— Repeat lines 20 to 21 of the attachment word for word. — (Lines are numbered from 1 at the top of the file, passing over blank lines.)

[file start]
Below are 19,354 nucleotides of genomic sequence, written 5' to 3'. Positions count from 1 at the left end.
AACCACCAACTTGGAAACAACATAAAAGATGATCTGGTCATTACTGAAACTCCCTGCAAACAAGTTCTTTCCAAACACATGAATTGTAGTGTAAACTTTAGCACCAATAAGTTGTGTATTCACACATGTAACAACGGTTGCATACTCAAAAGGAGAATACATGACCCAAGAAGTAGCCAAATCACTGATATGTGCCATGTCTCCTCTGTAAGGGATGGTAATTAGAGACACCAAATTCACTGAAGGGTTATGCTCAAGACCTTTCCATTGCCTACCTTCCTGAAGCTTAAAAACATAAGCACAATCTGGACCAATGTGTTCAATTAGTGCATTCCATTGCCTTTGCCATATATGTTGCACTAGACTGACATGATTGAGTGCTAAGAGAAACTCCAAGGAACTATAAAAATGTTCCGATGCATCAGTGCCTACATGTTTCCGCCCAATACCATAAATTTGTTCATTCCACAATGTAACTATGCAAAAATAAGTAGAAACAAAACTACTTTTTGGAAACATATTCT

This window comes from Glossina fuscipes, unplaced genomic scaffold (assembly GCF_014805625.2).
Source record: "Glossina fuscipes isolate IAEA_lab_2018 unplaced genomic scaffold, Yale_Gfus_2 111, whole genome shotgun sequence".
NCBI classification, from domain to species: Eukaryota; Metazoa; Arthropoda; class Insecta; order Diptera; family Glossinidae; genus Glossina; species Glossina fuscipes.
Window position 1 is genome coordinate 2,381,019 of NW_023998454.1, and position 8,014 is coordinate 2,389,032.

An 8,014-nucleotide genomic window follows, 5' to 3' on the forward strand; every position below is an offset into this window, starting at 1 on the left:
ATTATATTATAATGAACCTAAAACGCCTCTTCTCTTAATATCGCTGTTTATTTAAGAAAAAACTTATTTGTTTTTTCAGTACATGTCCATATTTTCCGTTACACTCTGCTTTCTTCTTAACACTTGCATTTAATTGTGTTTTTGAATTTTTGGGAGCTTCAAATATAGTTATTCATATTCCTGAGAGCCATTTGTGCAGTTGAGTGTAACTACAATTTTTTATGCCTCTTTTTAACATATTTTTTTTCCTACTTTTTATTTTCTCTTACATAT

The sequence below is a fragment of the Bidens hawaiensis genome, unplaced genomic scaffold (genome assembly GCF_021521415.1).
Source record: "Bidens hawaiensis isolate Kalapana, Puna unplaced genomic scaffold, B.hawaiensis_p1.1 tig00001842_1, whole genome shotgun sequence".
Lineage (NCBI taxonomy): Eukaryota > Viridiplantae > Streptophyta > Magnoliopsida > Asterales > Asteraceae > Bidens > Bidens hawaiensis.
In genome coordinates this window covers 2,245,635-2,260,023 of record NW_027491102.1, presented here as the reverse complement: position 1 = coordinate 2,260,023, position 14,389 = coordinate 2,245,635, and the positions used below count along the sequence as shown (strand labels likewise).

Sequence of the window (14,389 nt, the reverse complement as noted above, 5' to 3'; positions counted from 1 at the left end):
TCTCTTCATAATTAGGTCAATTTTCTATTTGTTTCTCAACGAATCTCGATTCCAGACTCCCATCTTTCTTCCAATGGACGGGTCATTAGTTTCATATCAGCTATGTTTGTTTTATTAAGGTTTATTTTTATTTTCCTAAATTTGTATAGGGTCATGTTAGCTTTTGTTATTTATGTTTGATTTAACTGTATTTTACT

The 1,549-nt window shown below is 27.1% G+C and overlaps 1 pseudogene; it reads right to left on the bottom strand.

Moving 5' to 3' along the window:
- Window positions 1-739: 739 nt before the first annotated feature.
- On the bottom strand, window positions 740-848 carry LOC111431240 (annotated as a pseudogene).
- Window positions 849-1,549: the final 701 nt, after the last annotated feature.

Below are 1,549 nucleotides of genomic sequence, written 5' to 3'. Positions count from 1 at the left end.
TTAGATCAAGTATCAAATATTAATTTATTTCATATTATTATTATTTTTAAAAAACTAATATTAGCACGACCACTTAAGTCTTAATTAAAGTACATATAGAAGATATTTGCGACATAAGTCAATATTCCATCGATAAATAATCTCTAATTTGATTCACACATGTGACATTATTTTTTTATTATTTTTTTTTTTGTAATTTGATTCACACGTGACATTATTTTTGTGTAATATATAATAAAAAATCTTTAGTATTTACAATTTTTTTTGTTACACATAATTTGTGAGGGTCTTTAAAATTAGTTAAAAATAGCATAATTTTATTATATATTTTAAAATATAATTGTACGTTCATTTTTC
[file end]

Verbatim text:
Below are 1,549 nucleotides of genomic sequence, written 5' to 3'. Positions count from 1 at the left end.
TTAGATCAAGTATCAAATATTAATTTATTTCATATTATTATTATTTTTAAAAAACTAATATTAGCACGACCACTTAAGTCTTAATTAAAGTACATATAGAAGATATTTGCGACATAAGTCAATATTCCATCGATAAATAATCTCTAATTTGATTCACACATGTGACATTATTTTTTTATTATTTTTTTTTTTGTAATTTGATTCACACGTGACATTATTTTTGTGTAATATATAATAAAAAATCTTTAGTATTTACAATTTTTTTTGTTACACATAATTTGTGAGGGTCTTTAAAATTAGTTAAAAATAGCATAATTTTATTATATATTTTAAAATATAATTGTACGTTCATTTTTC